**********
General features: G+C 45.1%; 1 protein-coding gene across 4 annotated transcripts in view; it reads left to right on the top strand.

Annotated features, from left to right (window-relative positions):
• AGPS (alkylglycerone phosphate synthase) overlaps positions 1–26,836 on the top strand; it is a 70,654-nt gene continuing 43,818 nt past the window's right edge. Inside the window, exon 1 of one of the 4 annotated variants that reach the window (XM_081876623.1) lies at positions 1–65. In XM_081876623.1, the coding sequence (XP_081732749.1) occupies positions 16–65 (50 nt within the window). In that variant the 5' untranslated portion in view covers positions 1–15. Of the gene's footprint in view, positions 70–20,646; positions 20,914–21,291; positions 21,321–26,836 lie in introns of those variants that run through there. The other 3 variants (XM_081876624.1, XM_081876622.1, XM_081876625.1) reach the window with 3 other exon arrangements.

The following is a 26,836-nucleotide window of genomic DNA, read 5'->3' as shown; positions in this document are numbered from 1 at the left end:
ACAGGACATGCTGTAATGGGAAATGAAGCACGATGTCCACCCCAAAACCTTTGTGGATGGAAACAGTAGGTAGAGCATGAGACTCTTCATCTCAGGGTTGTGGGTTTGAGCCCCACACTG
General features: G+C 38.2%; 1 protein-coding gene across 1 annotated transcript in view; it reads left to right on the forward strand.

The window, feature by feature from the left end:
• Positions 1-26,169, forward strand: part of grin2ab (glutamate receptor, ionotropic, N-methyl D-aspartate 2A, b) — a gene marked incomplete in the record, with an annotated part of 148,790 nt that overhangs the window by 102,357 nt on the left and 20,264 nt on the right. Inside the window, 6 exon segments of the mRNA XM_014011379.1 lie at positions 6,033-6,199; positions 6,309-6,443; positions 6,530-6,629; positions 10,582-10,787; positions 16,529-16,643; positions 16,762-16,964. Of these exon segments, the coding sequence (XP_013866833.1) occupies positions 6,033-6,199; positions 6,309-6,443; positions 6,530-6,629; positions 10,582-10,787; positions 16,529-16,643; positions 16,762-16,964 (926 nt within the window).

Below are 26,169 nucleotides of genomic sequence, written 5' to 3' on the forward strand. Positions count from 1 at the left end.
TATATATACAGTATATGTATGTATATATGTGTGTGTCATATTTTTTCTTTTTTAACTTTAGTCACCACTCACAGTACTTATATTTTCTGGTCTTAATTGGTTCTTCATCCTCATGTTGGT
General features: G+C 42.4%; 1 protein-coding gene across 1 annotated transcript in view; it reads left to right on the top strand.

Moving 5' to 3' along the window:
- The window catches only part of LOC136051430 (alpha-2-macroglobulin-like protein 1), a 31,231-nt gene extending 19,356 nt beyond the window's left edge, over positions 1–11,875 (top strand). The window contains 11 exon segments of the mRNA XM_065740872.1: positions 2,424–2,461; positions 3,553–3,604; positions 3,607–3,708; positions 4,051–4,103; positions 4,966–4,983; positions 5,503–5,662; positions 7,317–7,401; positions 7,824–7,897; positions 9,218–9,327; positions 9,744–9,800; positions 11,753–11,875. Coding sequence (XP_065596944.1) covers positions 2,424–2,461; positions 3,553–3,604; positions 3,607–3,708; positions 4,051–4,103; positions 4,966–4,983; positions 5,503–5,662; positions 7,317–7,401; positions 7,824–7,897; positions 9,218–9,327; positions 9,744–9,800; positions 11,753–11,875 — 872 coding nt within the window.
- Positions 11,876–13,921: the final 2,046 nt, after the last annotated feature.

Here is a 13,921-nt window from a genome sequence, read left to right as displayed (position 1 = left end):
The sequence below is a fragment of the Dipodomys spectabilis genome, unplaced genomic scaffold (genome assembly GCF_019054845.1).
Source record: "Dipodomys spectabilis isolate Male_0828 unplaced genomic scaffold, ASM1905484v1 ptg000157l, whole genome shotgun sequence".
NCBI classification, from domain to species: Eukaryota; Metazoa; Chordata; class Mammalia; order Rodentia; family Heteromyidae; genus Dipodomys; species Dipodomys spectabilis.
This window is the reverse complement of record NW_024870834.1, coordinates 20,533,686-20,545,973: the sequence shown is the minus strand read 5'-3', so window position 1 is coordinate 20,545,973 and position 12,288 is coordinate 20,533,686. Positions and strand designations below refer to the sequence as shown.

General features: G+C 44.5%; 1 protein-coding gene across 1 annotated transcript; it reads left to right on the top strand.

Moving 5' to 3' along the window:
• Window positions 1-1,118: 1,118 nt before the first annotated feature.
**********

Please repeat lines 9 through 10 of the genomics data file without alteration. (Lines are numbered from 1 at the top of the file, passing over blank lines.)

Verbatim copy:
Below are 26,169 nucleotides of genomic sequence, written 5' to 3' on the forward strand. Positions count from 1 at the left end.
TATATATACAGTATATGTATGTATATATGTGTGTGTCATATTTTTTCTTTTTTAACTTTAGTCACCACTCACAGTACTTATATTTTCTGGTCTTAATTGGTTCTTCATCCTCATGTTGGT